Beyond the threat of retribution by an authoritarian government against anyone who punishes them, the Jews here are also safe because they are widely accepted as a native ethnicity, just like ethnic Tajiks and Russians. They have, after all, maintained a documented presence here for 1,000 years, which some historians believe actually goes as far back as 1000 B.C.

In Bukhara, where anywhere between 40 to 150 Jews live — depending on the definition one applies — some are greeted with “shalom” by their Muslim neighbors as they gather for evening and morning prayers (achieving a minyan, the quorum of 10 Jewish men necessary for some prayers in Orthodox Jewish communities, is often an issue).

Kosher meat, produced by a local rabbi and ritual slaughterer, is sold here in some shops run by Muslims.

At the local Jewish school, a predominantly Muslim student body is taught to sing “Hatikvah,” Israel’s national anthem — reflecting the desirability of the school and a Jewish population that shrunk after the fall of the Soviet Union. Some 75,000 Jews left their former Soviet republic after its fall.

“We are brothers, the Muslims and the Jews, and we live like it, too,” says Yossif Tilayev, the makeshift rabbi of a Jewish population of 200 in Samarkand, Uzbekistan’s second city, and caretaker of its turquoise-domed, 19th-century synagogue, which is among Central Asia’s prettiest.

But to many, this record of coexistence is no guarantee against an Uzbekistani version of the interethnic and interreligious wars that have ravaged neighboring countries, including Tajikistan, Turkmenistan, Kyrgyzstan — and Afghanistan.

Even under Karimov, the Yakubovs from Bukhara have been feeling growing religious radicalization. While thousands of villagers moved into their city, the educated elite has largely left in favor of Tashkent, the capital. In 2014, this process of internal migration was slowed considerably after the government toughened its enforcement of regulations — internal visas known as propiska — that limit where citizens may live and work.

But the atmosphere in Bukhara is no longer the same as a decade ago, Shirin Yakubov says.

“I can’t go to the swimming pool like I used to 10 years ago because they stare at my bathing suit,” she says. “I don’t want my daughter wearing shorts because it’s beginning to attract too much attention. I no longer feel comfortable here.”

Her parents and three siblings already live in Israel, as do  most of her husband’s siblings. Yakubov and her husband stay in Bukhara because her in-laws won’t leave, she says.

“But we will leave soon — and quickly, if anything bad happens after Karimov,” she says.

Yakubov is among the many locals Jews who believe that extremism is never too far below a surface that is kept calm only thanks to strict  enforcement.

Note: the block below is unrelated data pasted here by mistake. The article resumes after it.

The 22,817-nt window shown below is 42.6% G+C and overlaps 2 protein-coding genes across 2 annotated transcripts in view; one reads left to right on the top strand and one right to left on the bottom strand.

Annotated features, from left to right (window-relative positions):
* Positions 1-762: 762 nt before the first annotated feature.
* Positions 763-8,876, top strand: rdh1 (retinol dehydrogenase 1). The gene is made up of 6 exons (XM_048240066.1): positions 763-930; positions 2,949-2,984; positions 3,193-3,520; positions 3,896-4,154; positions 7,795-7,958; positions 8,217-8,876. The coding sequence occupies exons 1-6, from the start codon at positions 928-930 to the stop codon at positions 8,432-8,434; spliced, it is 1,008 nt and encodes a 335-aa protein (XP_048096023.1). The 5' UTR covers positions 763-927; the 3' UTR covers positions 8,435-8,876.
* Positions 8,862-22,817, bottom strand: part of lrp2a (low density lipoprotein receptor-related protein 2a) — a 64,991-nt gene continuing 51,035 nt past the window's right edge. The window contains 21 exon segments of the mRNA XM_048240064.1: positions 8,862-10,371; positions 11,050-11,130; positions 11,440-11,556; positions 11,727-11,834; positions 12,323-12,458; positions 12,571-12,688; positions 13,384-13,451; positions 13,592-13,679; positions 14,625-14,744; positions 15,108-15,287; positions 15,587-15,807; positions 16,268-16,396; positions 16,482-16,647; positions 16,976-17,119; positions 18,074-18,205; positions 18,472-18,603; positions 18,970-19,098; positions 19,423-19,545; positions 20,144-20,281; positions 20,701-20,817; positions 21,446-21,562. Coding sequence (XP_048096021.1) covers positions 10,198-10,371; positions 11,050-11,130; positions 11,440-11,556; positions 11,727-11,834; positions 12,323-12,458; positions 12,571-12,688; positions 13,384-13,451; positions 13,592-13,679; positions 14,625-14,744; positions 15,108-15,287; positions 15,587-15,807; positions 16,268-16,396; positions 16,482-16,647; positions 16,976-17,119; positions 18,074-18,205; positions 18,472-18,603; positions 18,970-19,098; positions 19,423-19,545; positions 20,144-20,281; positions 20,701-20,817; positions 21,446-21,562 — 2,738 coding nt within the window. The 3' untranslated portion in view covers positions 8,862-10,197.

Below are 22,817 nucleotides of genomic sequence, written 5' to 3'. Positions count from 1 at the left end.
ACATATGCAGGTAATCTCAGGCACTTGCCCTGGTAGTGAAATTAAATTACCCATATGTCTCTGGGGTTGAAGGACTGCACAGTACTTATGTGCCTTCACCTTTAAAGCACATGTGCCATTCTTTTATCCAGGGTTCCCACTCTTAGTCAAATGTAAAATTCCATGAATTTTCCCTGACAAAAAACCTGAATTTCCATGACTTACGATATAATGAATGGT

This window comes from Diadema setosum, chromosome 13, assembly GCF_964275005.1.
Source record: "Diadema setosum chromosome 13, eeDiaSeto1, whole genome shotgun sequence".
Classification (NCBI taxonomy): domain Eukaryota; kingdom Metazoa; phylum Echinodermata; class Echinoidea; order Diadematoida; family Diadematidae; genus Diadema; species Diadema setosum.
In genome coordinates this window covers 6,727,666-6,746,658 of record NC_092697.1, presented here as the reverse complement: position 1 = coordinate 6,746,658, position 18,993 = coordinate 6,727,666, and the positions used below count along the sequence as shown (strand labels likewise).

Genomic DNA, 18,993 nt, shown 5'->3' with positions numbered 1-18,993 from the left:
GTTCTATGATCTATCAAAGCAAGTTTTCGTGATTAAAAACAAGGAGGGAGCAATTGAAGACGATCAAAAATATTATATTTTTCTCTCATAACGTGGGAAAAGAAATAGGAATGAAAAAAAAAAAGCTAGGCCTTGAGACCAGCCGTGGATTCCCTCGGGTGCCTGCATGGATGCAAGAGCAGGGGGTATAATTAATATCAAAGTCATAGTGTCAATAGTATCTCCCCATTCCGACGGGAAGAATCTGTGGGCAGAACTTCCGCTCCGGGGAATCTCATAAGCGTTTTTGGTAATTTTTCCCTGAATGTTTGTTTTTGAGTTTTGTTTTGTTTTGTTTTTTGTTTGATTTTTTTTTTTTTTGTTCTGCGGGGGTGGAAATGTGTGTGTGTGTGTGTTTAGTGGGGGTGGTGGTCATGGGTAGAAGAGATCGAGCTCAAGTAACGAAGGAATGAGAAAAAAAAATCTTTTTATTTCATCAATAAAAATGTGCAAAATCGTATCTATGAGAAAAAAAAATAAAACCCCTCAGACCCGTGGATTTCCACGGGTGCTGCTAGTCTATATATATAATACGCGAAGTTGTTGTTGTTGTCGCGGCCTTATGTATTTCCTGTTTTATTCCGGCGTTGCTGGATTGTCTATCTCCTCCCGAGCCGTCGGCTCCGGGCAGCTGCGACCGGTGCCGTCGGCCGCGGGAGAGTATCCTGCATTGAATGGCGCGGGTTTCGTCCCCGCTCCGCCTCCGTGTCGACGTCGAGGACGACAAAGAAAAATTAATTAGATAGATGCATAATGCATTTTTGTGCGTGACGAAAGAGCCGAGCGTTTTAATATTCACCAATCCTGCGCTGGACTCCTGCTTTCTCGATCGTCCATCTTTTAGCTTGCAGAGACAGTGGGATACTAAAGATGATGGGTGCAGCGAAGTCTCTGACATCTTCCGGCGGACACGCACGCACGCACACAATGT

“We have everything — Wahhabism, jihadism, Taliban. They just don’t show their faces, thanks to Karimov,” she asserts.

Arkady Isasscharov, the president of the Bukharian Jewish community of Tashkent, partially concurs.

“You always have to be careful,” he says. “One rabbi was already killed here.”

The reference is to the suspicious death in 2006 of Avraam Yagudaev, a Jewish leader whose autopsy said he died in an automobile accident but who some believe was murdered.

Still, Uzbekistani society “won’t let what happened in Afghanistan happen here,” says Issascharov, who served in Afghanistan as a soldier in the Red Army when Islamists led a rebellion against Soviet domination of that country in the 1980s. Soviet troops and the Taliban both carried out atrocities in that bitter conflict.

But tour guide Vadim Levin, an ethnic Russian of Jewish descent from Tashkent, isn’t  so sure of his native country’s  immunity to radicalism.

In the chaotic months  following Uzbekistan’s independence in 1991 from the  Soviet Union, Levin says he was beaten on the street for speaking Russian by “a gang of nationalists, religious extremist” ethnic Uzbeks looking for payback for Moscow’s long  repression of religious and ethnic identities.

Karimov, the first ruler of an independent Uzbekistan, had gradually stepped up pressure on religious and other forms of extremism since then, restoring stability. But it came at the price of a free press and such basic individual freedoms as growing a beard — a frowned-upon practice that carries social penalties.

Israelis and other Jews, Levin adds, “tend to understand the trade-off better” than other Westerners because “they have seen the face of radical Islam, they have felt its shadow on them.”

“Of course, I pay with certain liberties for my country’s stability, I am aware of that,” says Levin, a homeowner and father of one who speaks three languages fluently and has visited Europe, Israel and the United States. “But it’s a trade-off I hope to be able to continue making under Karimov’s successor.”